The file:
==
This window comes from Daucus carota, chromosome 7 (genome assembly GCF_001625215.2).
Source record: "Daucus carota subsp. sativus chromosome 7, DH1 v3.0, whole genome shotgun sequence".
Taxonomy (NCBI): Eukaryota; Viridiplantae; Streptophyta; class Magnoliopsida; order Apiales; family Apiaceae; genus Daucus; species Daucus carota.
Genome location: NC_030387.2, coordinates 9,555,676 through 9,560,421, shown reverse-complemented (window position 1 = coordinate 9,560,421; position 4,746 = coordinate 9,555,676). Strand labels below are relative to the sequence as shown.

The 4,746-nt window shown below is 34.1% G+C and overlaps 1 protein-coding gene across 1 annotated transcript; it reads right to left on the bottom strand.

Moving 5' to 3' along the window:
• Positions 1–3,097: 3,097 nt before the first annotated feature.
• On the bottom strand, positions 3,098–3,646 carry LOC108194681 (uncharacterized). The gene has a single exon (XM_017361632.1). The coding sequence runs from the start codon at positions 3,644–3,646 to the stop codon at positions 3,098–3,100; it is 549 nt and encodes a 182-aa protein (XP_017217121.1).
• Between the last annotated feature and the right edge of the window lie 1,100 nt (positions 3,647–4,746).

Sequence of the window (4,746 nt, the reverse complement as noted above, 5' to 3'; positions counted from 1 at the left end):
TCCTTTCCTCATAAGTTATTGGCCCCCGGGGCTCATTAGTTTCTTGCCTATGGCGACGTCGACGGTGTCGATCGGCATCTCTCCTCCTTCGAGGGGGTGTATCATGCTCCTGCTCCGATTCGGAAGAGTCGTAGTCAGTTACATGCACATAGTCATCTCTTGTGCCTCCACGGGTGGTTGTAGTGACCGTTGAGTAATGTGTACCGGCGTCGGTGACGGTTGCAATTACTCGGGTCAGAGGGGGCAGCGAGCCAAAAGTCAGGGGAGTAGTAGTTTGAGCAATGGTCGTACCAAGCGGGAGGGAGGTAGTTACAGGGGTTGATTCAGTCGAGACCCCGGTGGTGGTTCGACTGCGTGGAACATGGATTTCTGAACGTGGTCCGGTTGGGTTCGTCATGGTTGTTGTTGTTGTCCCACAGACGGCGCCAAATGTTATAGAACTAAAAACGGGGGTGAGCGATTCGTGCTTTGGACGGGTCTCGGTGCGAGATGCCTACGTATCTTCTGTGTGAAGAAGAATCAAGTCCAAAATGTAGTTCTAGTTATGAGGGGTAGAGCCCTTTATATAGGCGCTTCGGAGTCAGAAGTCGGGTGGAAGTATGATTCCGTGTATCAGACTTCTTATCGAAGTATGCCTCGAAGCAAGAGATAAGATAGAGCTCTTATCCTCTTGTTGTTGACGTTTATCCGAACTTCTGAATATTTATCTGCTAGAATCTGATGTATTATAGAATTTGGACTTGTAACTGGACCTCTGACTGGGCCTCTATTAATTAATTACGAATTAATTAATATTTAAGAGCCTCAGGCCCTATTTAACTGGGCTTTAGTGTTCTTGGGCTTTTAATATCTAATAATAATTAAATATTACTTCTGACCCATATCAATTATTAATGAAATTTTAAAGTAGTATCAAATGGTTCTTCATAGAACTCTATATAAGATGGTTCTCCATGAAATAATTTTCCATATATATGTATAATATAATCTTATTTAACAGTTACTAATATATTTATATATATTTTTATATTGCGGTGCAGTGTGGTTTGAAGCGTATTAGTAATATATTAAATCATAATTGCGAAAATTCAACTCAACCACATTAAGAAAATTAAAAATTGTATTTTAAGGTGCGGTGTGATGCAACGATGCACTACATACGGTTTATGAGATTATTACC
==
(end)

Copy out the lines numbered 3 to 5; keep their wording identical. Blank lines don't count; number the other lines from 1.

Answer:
Taxonomy (NCBI): Eukaryota; Viridiplantae; Streptophyta; class Magnoliopsida; order Apiales; family Apiaceae; genus Daucus; species Daucus carota.
Genome location: NC_030387.2, coordinates 9,555,676 through 9,560,421, shown reverse-complemented (window position 1 = coordinate 9,560,421; position 4,746 = coordinate 9,555,676). Strand labels below are relative to the sequence as shown.

The 4,746-nt window shown below is 34.1% G+C and overlaps 1 protein-coding gene across 1 annotated transcript; it reads right to left on the bottom strand.